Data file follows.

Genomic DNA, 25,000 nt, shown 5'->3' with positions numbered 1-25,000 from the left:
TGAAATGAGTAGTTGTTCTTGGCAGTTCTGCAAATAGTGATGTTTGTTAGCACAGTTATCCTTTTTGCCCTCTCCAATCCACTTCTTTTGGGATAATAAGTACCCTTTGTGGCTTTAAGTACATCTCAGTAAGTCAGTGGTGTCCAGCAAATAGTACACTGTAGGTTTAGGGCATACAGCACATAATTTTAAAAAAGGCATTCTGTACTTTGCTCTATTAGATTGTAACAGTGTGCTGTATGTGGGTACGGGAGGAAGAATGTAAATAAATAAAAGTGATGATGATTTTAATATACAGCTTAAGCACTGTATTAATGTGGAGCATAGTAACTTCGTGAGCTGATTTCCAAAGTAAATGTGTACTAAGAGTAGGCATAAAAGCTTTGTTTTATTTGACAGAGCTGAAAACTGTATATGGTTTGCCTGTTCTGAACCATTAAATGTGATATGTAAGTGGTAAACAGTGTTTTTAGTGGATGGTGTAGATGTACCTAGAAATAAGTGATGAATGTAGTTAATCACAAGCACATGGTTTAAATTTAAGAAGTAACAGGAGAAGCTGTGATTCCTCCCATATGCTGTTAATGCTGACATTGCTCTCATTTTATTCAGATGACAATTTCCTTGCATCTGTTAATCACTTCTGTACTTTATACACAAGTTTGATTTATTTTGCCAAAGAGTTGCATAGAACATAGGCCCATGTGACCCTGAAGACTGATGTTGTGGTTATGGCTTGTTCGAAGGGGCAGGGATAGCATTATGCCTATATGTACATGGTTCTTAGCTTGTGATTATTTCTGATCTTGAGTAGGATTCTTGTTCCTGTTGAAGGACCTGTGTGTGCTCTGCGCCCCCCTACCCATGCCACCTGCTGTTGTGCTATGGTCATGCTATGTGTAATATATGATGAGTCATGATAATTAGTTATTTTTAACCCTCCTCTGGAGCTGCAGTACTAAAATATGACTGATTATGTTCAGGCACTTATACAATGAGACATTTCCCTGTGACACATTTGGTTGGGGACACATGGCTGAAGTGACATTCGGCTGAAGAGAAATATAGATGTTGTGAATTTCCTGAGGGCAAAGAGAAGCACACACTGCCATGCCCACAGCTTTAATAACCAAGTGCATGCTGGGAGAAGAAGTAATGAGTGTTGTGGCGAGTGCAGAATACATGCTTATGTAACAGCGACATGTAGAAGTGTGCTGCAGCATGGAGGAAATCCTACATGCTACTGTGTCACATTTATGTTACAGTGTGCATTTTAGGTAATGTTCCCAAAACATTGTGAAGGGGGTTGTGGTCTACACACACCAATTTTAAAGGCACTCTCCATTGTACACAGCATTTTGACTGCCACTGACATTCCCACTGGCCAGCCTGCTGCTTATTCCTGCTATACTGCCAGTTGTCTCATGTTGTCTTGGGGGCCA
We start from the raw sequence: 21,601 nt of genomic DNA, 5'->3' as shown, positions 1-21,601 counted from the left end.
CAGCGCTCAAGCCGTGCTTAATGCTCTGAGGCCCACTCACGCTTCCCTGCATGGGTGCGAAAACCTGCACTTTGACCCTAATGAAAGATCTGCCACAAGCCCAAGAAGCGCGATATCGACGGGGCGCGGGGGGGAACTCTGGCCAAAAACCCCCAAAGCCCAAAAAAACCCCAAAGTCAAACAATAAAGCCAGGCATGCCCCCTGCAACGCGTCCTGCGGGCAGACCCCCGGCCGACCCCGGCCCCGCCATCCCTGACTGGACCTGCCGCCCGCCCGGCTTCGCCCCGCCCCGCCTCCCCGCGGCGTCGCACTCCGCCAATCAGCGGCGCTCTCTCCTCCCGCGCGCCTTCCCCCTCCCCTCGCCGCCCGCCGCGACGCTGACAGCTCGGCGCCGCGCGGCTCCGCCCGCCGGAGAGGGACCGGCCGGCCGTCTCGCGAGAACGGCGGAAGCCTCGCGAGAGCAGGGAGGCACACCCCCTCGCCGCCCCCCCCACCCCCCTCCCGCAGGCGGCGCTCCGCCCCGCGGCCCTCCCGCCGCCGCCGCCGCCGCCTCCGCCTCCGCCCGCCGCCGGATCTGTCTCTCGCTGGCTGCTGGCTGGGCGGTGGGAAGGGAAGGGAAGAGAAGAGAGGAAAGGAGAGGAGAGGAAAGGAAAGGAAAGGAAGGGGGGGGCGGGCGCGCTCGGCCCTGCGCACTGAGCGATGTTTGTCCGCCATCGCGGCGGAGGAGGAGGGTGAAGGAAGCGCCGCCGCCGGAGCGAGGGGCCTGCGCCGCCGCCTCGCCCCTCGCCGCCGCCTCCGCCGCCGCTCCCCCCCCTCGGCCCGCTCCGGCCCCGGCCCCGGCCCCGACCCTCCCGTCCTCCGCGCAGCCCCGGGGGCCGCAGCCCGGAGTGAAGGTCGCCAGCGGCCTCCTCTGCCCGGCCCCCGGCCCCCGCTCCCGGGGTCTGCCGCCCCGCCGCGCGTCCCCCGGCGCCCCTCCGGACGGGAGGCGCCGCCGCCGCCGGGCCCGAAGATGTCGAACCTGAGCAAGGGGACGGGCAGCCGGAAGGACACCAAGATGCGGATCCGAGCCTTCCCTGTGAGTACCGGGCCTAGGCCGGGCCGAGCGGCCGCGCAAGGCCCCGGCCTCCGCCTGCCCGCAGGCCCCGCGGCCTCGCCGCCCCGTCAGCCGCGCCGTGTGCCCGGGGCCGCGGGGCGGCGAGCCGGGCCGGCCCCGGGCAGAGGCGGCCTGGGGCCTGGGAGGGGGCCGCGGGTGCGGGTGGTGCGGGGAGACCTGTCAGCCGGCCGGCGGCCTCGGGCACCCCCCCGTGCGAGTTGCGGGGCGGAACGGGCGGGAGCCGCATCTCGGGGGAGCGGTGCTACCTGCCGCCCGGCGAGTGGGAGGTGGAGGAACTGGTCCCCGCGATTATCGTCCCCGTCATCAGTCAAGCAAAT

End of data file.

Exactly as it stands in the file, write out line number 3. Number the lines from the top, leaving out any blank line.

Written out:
We start from the raw sequence: 21,601 nt of genomic DNA, 5'->3' as shown, positions 1-21,601 counted from the left end.